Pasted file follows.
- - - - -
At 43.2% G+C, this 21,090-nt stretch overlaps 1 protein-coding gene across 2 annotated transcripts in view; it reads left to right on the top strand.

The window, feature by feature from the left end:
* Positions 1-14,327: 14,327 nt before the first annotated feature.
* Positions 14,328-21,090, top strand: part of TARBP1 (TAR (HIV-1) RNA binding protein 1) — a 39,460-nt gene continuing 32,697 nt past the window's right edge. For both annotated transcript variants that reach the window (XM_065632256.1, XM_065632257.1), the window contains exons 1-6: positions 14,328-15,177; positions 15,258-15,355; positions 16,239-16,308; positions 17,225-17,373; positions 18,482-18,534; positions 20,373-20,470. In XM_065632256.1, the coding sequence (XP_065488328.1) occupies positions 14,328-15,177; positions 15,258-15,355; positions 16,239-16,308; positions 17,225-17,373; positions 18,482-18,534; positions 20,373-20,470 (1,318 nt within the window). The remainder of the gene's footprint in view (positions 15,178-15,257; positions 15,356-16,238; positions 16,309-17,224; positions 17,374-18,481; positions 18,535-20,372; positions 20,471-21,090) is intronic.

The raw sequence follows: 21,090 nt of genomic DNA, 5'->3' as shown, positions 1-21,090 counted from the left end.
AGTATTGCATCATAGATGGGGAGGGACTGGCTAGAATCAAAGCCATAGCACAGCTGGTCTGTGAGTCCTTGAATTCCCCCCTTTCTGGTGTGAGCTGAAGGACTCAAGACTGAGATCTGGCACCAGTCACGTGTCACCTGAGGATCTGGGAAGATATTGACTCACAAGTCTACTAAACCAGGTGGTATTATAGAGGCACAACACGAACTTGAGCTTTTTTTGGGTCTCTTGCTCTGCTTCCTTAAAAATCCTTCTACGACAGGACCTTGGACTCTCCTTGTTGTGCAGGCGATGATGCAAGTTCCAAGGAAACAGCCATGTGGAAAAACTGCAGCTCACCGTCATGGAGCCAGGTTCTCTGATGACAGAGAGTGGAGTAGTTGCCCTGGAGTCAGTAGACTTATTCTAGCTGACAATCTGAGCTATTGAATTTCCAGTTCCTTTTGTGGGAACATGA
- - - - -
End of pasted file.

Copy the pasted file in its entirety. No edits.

At 43.2% G+C, this 21,090-nt stretch overlaps 1 protein-coding gene across 2 annotated transcripts in view; it reads left to right on the top strand.

The window, feature by feature from the left end:
* Positions 1-14,327: 14,327 nt before the first annotated feature.
* Positions 14,328-21,090, top strand: part of TARBP1 (TAR (HIV-1) RNA binding protein 1) — a 39,460-nt gene continuing 32,697 nt past the window's right edge. For both annotated transcript variants that reach the window (XM_065632256.1, XM_065632257.1), the window contains exons 1-6: positions 14,328-15,177; positions 15,258-15,355; positions 16,239-16,308; positions 17,225-17,373; positions 18,482-18,534; positions 20,373-20,470. In XM_065632256.1, the coding sequence (XP_065488328.1) occupies positions 14,328-15,177; positions 15,258-15,355; positions 16,239-16,308; positions 17,225-17,373; positions 18,482-18,534; positions 20,373-20,470 (1,318 nt within the window). The remainder of the gene's footprint in view (positions 15,178-15,257; positions 15,356-16,238; positions 16,309-17,224; positions 17,374-18,481; positions 18,535-20,372; positions 20,471-21,090) is intronic.

The raw sequence follows: 21,090 nt of genomic DNA, 5'->3' as shown, positions 1-21,090 counted from the left end.
AGTATTGCATCATAGATGGGGAGGGACTGGCTAGAATCAAAGCCATAGCACAGCTGGTCTGTGAGTCCTTGAATTCCCCCCTTTCTGGTGTGAGCTGAAGGACTCAAGACTGAGATCTGGCACCAGTCACGTGTCACCTGAGGATCTGGGAAGATATTGACTCACAAGTCTACTAAACCAGGTGGTATTATAGAGGCACAACACGAACTTGAGCTTTTTTTGGGTCTCTTGCTCTGCTTCCTTAAAAATCCTTCTACGACAGGACCTTGGACTCTCCTTGTTGTGCAGGCGATGATGCAAGTTCCAAGGAAACAGCCATGTGGAAAAACTGCAGCTCACCGTCATGGAGCCAGGTTCTCTGATGACAGAGAGTGGAGTAGTTGCCCTGGAGTCAGTAGACTTATTCTAGCTGACAATCTGAGCTATTGAATTTCCAGTTCCTTTTGTGGGAACATGA